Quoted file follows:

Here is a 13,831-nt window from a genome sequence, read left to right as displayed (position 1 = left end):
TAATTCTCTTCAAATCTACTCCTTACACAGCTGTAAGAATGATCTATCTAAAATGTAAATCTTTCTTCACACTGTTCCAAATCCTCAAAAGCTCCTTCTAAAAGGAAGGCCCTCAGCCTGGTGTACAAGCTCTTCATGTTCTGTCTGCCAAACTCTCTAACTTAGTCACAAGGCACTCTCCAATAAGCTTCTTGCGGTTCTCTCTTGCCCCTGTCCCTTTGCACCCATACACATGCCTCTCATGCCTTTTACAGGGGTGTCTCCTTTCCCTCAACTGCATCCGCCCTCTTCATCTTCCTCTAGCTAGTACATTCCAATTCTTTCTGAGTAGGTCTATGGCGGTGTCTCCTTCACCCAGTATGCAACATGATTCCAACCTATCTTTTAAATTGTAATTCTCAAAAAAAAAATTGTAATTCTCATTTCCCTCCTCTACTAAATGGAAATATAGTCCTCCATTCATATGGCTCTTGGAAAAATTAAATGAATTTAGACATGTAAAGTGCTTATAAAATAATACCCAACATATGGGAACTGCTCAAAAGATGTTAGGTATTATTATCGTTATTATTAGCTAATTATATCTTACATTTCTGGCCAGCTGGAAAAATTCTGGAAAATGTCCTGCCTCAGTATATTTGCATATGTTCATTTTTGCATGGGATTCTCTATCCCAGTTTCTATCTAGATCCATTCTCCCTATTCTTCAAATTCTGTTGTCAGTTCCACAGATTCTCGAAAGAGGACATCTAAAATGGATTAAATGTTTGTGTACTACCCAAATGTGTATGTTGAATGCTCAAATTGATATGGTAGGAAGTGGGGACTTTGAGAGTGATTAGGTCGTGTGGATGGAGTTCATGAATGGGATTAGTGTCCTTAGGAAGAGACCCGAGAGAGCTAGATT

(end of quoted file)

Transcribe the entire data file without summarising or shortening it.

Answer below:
Here is a 13,831-nt window from a genome sequence, read left to right as displayed (position 1 = left end):
TAATTCTCTTCAAATCTACTCCTTACACAGCTGTAAGAATGATCTATCTAAAATGTAAATCTTTCTTCACACTGTTCCAAATCCTCAAAAGCTCCTTCTAAAAGGAAGGCCCTCAGCCTGGTGTACAAGCTCTTCATGTTCTGTCTGCCAAACTCTCTAACTTAGTCACAAGGCACTCTCCAATAAGCTTCTTGCGGTTCTCTCTTGCCCCTGTCCCTTTGCACCCATACACATGCCTCTCATGCCTTTTACAGGGGTGTCTCCTTTCCCTCAACTGCATCCGCCCTCTTCATCTTCCTCTAGCTAGTACATTCCAATTCTTTCTGAGTAGGTCTATGGCGGTGTCTCCTTCACCCAGTATGCAACATGATTCCAACCTATCTTTTAAATTGTAATTCTCAAAAAAAAAATTGTAATTCTCATTTCCCTCCTCTACTAAATGGAAATATAGTCCTCCATTCATATGGCTCTTGGAAAAATTAAATGAATTTAGACATGTAAAGTGCTTATAAAATAATACCCAACATATGGGAACTGCTCAAAAGATGTTAGGTATTATTATCGTTATTATTAGCTAATTATATCTTACATTTCTGGCCAGCTGGAAAAATTCTGGAAAATGTCCTGCCTCAGTATATTTGCATATGTTCATTTTTGCATGGGATTCTCTATCCCAGTTTCTATCTAGATCCATTCTCCCTATTCTTCAAATTCTGTTGTCAGTTCCACAGATTCTCGAAAGAGGACATCTAAAATGGATTAAATGTTTGTGTACTACCCAAATGTGTATGTTGAATGCTCAAATTGATATGGTAGGAAGTGGGGACTTTGAGAGTGATTAGGTCGTGTGGATGGAGTTCATGAATGGGATTAGTGTCCTTAGGAAGAGACCCGAGAGAGCTAGATT